WELCOME TO MY BLOG!

Thanks for stopping by to KN J Tales and Snippets! Let me tell you a bit about myself and how this blog came to be.

I started journal writing as a form of cathartic release from all of the stresses of being a mother of two young children, working, and day-to-day living.

I found that many of my journal entries were funny snippets of my day spent with my two adventurous and cheeky cherubs. Oftentimes, I’ve found myself in rather amusing and outright unbelievable situations. Of course, there have been times upon self-reflection where the entries speak of the darker moments in my life, like my struggles with mental health issues and parenting.

Journal writing re-awakened my love for creative writing and storytelling. I found a desire to share my words with others. And so after much deliberation, this blog was born. My very own blog journal!

If you choose to join me on my journey, you’ll probably read short stories based on my personal experiences in life and as a parent. Most of the time, they’ll be funny and relatable, maybe even inspiring! Other times, you might read some words that are hard for me to write but find the courage to share.

I’ll aim for a weekly post. Maybe even two! (very unlikely at this stage in life)

Subscribe to my email list if you want to be informed of new content as my posting regime is best described as erratic.

I hope you enjoy reading my words as much as I love writing them.

x Kathy

KN J Tales and Snippet

ASKING FOR A DISCOUNT

My brother is quite money savvy, especially when it comes to his yearly insurance checkups. Makes sense given his background in finance and accounting. Unlike my younger sibling, I’m no financial savant. I like a bargain and saving money, but only if I don’t have to work for it. With the pandemic lockdown and becoming a single income family, my brother recommended that we review our insurance premiums. Solid advice given all our premiums has skyrocketed this year.

The only problem is I hate asking for a discount. It makes me feel uncomfortable and embarrassed. Maybe it’s because I grew up in a family where asking for a discount or perk was normal. Haggling for a good price was common practice within the community that I lived in. Not asking meant being ripped off and as we straddled the line of poverty, being polite or embarrassed wasn’t conducive to meeting our basic living needs. So my parents excelled at being professional negotiators of the discount variety. I guess that trait bypassed me.

Asking for a discount seems rude and makes me feel like a cheapo, especially when the savings won’t make or break the bank. Plus I despise elevator music and the awkward small talk. Have I mentioned that my children rarely give me a moment of peace and expect me to cater to their every whim? It’s virtually impossible to have a phone conversation with anyone. However, a review of our recent credit card statement showing our large contribution to Uber Eats had me feeling guilty enough to make the call.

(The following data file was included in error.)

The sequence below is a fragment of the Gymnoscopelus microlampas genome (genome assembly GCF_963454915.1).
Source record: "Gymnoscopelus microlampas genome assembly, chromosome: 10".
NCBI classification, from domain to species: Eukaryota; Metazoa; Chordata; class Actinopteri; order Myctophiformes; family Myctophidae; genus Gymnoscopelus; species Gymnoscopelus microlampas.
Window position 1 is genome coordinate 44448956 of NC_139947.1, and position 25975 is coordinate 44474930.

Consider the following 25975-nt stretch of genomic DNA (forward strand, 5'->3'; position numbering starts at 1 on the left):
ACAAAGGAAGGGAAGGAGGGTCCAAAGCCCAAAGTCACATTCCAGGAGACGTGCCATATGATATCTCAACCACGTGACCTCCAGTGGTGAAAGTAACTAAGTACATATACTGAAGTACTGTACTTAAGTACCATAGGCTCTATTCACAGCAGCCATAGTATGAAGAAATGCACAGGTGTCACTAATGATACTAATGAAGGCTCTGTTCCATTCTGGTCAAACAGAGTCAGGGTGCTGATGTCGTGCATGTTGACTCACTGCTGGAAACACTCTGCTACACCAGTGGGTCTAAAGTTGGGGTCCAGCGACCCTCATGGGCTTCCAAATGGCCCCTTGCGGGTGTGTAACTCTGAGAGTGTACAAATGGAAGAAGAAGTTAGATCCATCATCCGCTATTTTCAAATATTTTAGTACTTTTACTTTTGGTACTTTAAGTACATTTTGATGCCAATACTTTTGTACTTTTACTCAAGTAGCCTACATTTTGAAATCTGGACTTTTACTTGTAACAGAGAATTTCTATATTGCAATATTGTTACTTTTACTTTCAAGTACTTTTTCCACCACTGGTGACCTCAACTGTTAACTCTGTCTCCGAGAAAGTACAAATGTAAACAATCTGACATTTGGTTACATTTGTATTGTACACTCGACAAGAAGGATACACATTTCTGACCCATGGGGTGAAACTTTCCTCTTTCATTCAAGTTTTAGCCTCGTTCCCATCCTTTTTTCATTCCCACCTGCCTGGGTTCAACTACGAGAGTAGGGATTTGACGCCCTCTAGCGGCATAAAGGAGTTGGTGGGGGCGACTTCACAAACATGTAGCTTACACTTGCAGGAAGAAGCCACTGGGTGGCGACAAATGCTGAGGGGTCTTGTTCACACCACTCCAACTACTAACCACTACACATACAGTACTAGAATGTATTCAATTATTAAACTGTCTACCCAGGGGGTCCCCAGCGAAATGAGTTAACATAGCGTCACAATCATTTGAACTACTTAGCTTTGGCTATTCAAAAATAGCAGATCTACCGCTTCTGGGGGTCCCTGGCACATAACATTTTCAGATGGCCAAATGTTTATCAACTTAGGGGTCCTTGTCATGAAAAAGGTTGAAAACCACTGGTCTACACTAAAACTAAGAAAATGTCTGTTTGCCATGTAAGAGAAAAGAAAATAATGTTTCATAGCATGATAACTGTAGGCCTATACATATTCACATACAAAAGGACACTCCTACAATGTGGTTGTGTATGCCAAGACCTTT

After listening to wretched elevator music for twenty minutes, a call centre woman from our car insurance company finally took my call.

“Welcome to ***. How can I help?” The woman could barely muster any enthusiasm before heaving a great sigh of annoyance. She didn’t give me good vibes. I found myself anxious asking the question.

“Um… I’d like to… you know… see if I could possibly… maybe… like get a discount?”

An uncomfortable few seconds of silence was followed by another (involuntary?) loud exhale of air. How rude! So what if I was like every Joe Blow asking for a discount? We ARE in a pandemic and money is tight for everyone!

Ten minutes of questions and some ‘professional discretion’ later, I got my discount and it only cost me my dignity.

I decided to compare the premium with another company. I chose an insurance company known for its affordable premiums and top-notch customer service. It was towards the last page of their online quote that I realised someone from the company would call to release the quote.

I wish I hadn’t accepted the call. For an hour I was bombarded with the ‘spiel’. You know, the “How’s your day?” and “But wait, there’s more!” and “At ***, we endeavour to give our customers the best experience and support.”

To be fair, the call centre man was very pleasant and customer focused. But he gave off a used car salesperson vibe. The longer I spent on the phone with him, the more I felt like I was being sucked into a vacuum of despair. There was a litany of questions… unending, eye-stabbing, head-banging questions coupled with useless one-sided banter. I stuck to it because damn it, I wanted that quote! I had wasted so much of my time and effort.